The arc welding technology area focuses on the most commonly used arc welding processes, mainly GMAW/MIG, GTAW/TIG, SMAW/stick, and plasma. The articles and press releases cover processes and power sources, plus all of the related items—electrodes and wire, wire feeders, fixtures, manipulators, positioners, and power sources. If you need information on personal protective gear, ventilation systems, and safety practices for welders, see our Safety coverage area.
September 24, 2013
Welding inspectors in some small, mostly rural areas don’t lack for exciting, challenging work. Their inspections often are just as critical as those in more congested, urban areas.
August 9, 2013
An automobile enthusiast since he has a youngster, Ariel Banco started developing custom-made air intakes after he graduated from college. Eventually he had such a backlog that he quit his professional career to become a full-time fabricator, making air intakes for automobiles, motorcycles, and occasionally airplanes and personal watercraft.
August 6, 2013
When welding process pipe, welders need to determine which wires can provide the most appropriate results for every weld pass—root, fill, and cap—and be certain that they are selecting the highest-quality filler metal.
August 1, 2013
Gas metal arc welding is an effective method for joining thin-gauge materials-- from 24-gauge to 0.1875-in. carbon steel and 18-gauge to 0.1875-in. stainless steel. But extra attention should be paid to the equipment and the welding technique to minimize burn-through and distortion.
July 19, 2013
Gas tungsten arc welding, a joining process developed decades ago, has been improved by many technology developments over the years, but the essentials are unchanged: It uses an electric arc between a nonconsumable tungsten electrode and the workpiece to produce a weld pool, and it uses a shielding gas. Experiments with brushing on or pasting on mixed metal oxide slurries have shown how this decades-old process can improve dramatically in penetration and speed.
July 16, 2013
Taking your shop to the next level might involve ASME certification. Just what does this entail? It begins with an agency.
July 12, 2013
Scott Schreiber, head welding instructor at Green River Community College, Auburn, Wash., possesses an innate ability to connect with his students, a tenacious drive for excellence and continuous improvement, ingenuity, and a commitment to improving the welding trade. It is for these reasons and many more that Schreiber is the 2013 PWTeacher of the Year.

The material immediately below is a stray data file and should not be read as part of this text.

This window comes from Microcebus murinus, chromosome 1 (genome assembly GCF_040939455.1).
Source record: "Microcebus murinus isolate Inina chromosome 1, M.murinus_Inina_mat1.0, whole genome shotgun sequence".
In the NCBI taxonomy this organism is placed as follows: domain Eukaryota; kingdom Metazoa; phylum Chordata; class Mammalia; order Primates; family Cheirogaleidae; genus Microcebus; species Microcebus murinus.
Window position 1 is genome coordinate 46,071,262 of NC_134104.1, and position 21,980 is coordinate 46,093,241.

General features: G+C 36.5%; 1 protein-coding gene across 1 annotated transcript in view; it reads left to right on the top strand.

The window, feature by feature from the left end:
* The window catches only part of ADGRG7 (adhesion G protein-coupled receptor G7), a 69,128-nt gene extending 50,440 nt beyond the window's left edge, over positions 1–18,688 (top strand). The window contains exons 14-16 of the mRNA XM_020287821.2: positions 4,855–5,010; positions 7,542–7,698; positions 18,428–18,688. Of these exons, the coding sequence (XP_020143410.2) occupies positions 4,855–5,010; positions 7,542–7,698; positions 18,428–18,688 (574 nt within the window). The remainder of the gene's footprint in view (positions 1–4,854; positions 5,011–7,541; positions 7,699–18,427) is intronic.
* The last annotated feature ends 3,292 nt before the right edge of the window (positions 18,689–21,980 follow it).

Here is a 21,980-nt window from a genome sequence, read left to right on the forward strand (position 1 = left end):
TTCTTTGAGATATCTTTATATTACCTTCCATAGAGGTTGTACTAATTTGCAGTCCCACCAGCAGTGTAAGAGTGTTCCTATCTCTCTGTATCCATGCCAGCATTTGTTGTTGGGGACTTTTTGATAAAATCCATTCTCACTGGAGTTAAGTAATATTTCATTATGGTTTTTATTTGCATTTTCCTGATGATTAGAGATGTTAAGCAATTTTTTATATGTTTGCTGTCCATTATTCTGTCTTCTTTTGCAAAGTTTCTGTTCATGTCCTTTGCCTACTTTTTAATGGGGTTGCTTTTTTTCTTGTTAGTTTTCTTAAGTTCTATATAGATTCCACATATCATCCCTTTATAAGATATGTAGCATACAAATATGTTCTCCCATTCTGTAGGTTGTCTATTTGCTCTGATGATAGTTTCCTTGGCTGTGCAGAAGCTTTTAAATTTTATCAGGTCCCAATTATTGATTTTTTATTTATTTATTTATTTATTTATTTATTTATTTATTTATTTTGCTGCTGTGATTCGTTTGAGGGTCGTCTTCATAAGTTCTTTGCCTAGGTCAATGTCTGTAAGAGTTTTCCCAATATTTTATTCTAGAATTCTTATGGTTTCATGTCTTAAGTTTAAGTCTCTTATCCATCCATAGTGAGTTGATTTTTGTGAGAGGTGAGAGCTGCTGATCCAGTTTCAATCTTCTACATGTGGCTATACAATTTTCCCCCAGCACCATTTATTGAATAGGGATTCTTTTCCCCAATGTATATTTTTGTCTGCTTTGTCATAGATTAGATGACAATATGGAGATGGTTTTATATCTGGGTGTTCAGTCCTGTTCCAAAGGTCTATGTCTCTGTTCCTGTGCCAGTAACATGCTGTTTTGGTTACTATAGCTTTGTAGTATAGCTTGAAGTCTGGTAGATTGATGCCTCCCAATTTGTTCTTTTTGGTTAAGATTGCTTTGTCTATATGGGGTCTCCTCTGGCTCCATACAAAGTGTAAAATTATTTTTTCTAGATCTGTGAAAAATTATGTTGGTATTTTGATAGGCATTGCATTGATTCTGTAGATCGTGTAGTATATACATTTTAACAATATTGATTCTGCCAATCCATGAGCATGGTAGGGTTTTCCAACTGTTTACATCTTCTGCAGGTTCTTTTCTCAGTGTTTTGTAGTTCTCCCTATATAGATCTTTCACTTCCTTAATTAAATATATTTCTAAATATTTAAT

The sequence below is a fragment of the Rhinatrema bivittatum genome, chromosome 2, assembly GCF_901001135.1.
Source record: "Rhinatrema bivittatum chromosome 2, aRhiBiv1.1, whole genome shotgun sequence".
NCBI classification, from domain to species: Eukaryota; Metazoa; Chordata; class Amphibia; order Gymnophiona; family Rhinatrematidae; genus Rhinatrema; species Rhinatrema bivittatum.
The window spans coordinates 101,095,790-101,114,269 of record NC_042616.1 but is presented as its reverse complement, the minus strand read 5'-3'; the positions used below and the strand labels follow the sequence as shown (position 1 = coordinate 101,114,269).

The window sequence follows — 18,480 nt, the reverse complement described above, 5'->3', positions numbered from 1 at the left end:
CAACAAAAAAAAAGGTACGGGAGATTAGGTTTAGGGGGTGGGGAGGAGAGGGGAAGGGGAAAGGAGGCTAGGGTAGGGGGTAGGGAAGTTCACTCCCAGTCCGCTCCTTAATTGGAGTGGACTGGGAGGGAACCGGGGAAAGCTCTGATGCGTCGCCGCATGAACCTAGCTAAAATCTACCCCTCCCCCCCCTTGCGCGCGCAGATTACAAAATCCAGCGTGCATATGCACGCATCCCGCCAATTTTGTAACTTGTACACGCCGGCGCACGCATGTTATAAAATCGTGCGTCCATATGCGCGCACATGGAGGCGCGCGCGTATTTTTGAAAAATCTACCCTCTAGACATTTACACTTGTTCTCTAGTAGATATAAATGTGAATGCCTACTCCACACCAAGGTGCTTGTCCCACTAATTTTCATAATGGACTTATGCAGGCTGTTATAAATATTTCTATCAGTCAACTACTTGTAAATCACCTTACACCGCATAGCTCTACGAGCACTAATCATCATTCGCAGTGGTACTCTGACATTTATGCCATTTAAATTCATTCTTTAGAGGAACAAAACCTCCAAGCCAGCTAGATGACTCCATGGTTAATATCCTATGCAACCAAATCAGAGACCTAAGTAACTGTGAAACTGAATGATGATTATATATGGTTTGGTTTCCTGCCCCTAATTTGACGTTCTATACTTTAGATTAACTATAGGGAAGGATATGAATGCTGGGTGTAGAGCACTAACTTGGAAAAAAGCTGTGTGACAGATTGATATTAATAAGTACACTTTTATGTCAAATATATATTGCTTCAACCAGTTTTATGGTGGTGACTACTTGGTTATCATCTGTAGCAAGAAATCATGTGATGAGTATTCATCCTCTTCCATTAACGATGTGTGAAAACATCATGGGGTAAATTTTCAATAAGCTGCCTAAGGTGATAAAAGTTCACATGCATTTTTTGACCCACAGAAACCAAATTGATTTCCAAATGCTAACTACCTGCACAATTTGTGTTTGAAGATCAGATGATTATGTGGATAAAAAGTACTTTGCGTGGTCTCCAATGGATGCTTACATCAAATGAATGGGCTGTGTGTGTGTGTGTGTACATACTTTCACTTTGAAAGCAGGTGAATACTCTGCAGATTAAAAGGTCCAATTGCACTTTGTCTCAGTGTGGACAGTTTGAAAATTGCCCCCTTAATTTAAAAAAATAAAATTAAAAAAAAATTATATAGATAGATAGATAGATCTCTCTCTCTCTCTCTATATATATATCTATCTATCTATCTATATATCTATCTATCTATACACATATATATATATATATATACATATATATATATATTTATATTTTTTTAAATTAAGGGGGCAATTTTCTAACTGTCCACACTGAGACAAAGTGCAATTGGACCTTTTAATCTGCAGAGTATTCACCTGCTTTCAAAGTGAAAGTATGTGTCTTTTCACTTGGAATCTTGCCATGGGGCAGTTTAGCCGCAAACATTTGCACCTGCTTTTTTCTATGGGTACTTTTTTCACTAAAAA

June 12, 2013
Welding distributorships have changed dramatically over the years. Longtime welder Carl Smith reflects on the changes and offers a history lesson on how they came about.
May 22, 2013
Welder and educator Marty Rice has led a colorful life in his welding career. He’s learned some lessons the hard way and met some interesting characters along the way.
May 15, 2013
As the welding instructor at Albion Correctional Facility in Albion, N.Y., Jeffrey Benfer is constantly dealing with teaching new batches of inmate workers the ins and outs of production gas metal arc welding, keeping up with their mandatory vocational qualifications, and meeting project deadlines. But there’s one thing that has provided an unexpected yet relaxing outlet: metal art.
May 3, 2013
The U.S. Navy has been searching for new weld-repair methods on its aluminum-hulled ships beyond dry docking, which is impractical and costly. Phoenix Intl., an underwater services company that has held the Navy’s Diving Services contract for the past 15 years, may have found one: underwater aluminum GMAW in a hyperbaric chamber.
April 19, 2013
Chronic exposure to manganese oxide fumes, which occur when manganese metal is heated and reacts with oxygen, can lead to damage to the central nervous system. Welders are especially susceptible to this disease, called maganism by the National Institutes of Health, because manganese is found in many welding rods and filler metals to promote hardness. The American Conference of Governmental Industrial Hygienists recently issued guidance that dramatically reduced suggested threshold limit values. Because many metal fabricators use this guidance to manage worker exposure, they now are having to rethink how they approach personal protective equipment.